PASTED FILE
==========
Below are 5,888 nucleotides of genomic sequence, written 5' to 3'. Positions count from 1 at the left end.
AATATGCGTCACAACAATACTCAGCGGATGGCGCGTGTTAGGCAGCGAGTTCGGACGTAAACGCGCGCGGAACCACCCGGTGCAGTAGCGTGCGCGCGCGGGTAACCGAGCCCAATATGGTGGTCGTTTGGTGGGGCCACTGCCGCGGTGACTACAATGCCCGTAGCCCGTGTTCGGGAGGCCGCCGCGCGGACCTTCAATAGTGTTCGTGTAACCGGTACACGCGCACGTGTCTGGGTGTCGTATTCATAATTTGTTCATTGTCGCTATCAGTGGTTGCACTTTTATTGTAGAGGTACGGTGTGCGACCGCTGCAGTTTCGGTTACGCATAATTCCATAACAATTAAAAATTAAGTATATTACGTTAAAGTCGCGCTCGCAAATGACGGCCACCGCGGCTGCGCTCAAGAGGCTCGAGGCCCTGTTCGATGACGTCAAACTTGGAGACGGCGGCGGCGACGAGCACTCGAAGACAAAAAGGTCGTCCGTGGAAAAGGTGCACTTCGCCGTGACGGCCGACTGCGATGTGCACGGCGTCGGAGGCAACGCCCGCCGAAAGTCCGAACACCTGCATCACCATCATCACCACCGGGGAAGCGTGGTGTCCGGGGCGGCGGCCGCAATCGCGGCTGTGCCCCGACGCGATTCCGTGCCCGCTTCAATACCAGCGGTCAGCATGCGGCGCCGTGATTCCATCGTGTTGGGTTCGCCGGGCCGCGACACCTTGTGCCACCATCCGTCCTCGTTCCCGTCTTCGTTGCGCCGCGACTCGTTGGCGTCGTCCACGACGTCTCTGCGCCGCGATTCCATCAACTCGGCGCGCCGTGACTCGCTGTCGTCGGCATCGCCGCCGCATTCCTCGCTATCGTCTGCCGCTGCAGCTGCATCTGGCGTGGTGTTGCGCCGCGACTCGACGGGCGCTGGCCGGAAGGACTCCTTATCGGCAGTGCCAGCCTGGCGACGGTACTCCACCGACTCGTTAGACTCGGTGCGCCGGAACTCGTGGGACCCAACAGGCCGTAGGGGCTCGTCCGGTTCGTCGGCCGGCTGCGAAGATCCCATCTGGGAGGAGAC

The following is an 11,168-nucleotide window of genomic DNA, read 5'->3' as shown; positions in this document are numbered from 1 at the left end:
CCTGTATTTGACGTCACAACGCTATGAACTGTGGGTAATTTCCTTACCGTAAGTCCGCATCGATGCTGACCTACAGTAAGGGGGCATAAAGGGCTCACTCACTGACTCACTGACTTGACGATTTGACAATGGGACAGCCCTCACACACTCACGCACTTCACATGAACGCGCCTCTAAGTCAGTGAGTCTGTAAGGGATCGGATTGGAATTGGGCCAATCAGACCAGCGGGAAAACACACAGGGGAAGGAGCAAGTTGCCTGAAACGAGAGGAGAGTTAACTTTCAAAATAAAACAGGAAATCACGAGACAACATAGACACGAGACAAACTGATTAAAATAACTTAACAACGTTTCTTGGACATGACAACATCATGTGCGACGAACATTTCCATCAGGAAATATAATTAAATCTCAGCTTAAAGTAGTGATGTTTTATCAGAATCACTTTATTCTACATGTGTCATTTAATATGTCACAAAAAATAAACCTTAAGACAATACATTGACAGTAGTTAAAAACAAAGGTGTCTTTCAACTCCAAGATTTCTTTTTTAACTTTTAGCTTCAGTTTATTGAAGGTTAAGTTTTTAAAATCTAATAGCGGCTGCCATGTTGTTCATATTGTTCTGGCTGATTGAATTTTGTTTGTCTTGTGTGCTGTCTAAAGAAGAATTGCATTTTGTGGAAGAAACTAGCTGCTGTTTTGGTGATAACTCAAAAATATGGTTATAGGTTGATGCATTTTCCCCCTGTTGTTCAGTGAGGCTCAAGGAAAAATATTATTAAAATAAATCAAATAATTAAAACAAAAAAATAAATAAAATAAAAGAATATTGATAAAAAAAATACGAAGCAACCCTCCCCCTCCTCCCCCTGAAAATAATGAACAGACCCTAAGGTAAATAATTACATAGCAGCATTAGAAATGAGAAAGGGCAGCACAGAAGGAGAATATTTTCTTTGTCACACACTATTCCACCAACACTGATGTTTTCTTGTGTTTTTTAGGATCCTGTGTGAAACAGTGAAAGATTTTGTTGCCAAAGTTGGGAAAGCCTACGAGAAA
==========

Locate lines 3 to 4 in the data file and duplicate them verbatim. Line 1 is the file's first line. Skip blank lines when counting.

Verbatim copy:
The following is an 11,168-nucleotide window of genomic DNA, read 5'->3' as shown; positions in this document are numbered from 1 at the left end:
CCTGTATTTGACGTCACAACGCTATGAACTGTGGGTAATTTCCTTACCGTAAGTCCGCATCGATGCTGACCTACAGTAAGGGGGCATAAAGGGCTCACTCACTGACTCACTGACTTGACGATTTGACAATGGGACAGCCCTCACACACTCACGCACTTCACATGAACGCGCCTCTAAGTCAGTGAGTCTGTAAGGGATCGGATTGGAATTGGGCCAATCAGACCAGCGGGAAAACACACAGGGGAAGGAGCAAGTTGCCTGAAACGAGAGGAGAGTTAACTTTCAAAATAAAACAGGAAATCACGAGACAACATAGACACGAGACAAACTGATTAAAATAACTTAACAACGTTTCTTGGACATGACAACATCATGTGCGACGAACATTTCCATCAGGAAATATAATTAAATCTCAGCTTAAAGTAGTGATGTTTTATCAGAATCACTTTATTCTACATGTGTCATTTAATATGTCACAAAAAATAAACCTTAAGACAATACATTGACAGTAGTTAAAAACAAAGGTGTCTTTCAACTCCAAGATTTCTTTTTTAACTTTTAGCTTCAGTTTATTGAAGGTTAAGTTTTTAAAATCTAATAGCGGCTGCCATGTTGTTCATATTGTTCTGGCTGATTGAATTTTGTTTGTCTTGTGTGCTGTCTAAAGAAGAATTGCATTTTGTGGAAGAAACTAGCTGCTGTTTTGGTGATAACTCAAAAATATGGTTATAGGTTGATGCATTTTCCCCCTGTTGTTCAGTGAGGCTCAAGGAAAAATATTATTAAAATAAATCAAATAATTAAAACAAAAAAATAAATAAAATAAAAGAATATTGATAAAAAAAATACGAAGCAACCCTCCCCCTCCTCCCCCTGAAAATAATGAACAGACCCTAAGGTAAATAATTACATAGCAGCATTAGAAATGAGAAAGGGCAGCACAGAAGGAGAATATTTTCTTTGTCACACACTATTCCACCAACACTGATGTTTTCTTGTGTTTTTTAGGATCCTGTGTGAAACAGTGAAAGATTTTGTTGCCAAAGTTGGGAAAGCCTACGAGAAA